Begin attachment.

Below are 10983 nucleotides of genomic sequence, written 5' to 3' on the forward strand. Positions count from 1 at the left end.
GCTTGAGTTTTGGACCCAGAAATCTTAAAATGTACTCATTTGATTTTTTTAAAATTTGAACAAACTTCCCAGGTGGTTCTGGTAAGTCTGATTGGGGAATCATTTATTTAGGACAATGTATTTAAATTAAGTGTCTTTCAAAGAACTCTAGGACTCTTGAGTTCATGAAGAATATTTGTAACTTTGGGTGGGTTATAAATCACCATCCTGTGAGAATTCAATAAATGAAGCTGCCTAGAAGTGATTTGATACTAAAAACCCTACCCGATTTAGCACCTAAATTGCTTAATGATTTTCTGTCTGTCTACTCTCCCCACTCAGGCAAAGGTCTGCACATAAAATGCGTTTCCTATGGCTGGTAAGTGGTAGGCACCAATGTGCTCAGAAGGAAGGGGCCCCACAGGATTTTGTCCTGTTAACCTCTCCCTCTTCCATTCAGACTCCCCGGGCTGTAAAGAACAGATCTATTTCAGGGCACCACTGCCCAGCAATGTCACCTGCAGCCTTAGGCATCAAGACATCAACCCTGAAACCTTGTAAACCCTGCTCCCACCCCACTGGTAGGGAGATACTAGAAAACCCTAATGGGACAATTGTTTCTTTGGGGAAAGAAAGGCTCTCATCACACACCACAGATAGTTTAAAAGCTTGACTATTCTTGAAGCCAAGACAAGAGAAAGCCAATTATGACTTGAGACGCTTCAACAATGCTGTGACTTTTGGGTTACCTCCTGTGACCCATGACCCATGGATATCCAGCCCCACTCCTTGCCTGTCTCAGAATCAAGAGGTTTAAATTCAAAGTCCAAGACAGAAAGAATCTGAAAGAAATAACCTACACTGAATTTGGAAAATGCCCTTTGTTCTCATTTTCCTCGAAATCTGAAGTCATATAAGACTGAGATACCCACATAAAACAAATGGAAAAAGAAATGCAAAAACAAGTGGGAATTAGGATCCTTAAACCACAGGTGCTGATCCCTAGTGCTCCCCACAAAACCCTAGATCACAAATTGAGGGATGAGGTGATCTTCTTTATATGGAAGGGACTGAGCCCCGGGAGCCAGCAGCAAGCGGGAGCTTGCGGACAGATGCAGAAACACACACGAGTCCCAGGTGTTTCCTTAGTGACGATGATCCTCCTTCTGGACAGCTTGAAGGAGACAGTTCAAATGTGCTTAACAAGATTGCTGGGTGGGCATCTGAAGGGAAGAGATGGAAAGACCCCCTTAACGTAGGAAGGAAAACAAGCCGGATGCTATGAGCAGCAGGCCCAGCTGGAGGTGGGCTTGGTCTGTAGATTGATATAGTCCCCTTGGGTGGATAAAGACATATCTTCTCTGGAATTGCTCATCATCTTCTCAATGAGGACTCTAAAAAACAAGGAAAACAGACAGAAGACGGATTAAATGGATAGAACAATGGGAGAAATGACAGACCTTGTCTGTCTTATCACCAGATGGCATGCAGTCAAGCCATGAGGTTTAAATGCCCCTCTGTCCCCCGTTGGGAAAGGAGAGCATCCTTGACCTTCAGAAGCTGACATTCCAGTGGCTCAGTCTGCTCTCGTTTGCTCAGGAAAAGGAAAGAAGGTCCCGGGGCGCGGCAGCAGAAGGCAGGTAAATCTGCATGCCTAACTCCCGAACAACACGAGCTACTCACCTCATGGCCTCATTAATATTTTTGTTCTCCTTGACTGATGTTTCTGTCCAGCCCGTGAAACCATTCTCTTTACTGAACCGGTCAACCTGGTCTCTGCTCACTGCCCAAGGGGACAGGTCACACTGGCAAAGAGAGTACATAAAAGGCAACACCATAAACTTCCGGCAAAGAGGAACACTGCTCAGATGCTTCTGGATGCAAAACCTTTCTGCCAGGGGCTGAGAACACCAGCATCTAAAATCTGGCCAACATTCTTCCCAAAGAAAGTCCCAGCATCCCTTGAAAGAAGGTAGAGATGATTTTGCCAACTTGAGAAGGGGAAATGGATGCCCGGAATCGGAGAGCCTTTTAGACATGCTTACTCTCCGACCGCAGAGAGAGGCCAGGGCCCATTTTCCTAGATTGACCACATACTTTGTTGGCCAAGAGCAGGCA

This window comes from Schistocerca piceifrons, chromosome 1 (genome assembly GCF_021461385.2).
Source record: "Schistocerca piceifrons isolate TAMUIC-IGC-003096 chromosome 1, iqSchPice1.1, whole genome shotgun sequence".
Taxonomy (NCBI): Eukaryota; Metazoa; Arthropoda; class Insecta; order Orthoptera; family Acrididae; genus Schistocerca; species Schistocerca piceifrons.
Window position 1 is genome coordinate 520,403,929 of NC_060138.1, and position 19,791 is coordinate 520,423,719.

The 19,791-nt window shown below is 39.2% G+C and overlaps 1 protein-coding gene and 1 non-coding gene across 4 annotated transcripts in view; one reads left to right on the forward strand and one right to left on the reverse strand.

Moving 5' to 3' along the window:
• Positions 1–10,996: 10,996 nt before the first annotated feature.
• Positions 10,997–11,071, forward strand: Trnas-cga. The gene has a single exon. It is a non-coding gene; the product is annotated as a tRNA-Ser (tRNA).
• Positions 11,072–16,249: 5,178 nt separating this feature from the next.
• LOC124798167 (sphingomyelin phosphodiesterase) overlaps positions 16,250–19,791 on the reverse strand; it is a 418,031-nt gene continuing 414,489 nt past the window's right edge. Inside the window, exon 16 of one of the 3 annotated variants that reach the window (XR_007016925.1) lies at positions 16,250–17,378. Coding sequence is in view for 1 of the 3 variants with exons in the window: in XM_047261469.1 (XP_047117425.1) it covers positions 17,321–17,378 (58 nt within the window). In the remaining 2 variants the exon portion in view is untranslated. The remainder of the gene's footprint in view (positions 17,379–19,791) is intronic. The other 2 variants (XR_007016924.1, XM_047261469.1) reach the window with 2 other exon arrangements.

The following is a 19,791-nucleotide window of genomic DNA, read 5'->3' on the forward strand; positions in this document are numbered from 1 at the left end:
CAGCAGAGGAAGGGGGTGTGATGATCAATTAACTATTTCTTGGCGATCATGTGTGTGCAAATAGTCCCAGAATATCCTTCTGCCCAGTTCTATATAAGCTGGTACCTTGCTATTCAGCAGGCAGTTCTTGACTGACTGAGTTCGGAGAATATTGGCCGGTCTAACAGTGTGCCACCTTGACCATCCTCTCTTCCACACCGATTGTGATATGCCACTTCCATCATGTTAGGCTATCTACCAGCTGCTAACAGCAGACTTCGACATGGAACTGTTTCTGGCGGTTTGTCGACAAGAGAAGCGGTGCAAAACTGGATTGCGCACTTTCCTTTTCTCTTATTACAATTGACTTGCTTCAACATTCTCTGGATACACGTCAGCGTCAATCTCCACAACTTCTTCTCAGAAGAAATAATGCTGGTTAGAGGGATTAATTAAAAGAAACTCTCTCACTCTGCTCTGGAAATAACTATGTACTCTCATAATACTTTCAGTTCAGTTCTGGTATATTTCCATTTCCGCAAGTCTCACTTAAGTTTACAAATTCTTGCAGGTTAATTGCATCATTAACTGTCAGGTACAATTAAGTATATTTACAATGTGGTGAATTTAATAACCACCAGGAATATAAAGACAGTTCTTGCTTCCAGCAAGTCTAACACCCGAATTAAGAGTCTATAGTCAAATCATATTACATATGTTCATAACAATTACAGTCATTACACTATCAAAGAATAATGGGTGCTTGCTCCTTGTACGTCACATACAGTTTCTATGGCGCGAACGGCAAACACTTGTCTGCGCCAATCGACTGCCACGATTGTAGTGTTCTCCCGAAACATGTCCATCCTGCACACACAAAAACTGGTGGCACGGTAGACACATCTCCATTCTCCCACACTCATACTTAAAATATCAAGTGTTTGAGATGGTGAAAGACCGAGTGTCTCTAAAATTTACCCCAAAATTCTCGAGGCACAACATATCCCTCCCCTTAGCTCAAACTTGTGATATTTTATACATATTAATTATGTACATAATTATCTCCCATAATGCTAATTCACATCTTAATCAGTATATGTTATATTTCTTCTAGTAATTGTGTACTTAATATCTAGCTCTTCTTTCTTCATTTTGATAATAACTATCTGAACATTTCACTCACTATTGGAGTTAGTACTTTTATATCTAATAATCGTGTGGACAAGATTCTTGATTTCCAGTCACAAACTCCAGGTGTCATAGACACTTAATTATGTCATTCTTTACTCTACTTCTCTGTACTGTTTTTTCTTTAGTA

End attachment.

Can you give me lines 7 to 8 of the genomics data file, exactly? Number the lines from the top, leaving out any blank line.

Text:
The 19,791-nt window shown below is 39.2% G+C and overlaps 1 protein-coding gene and 1 non-coding gene across 4 annotated transcripts in view; one reads left to right on the forward strand and one right to left on the reverse strand.

Moving 5' to 3' along the window: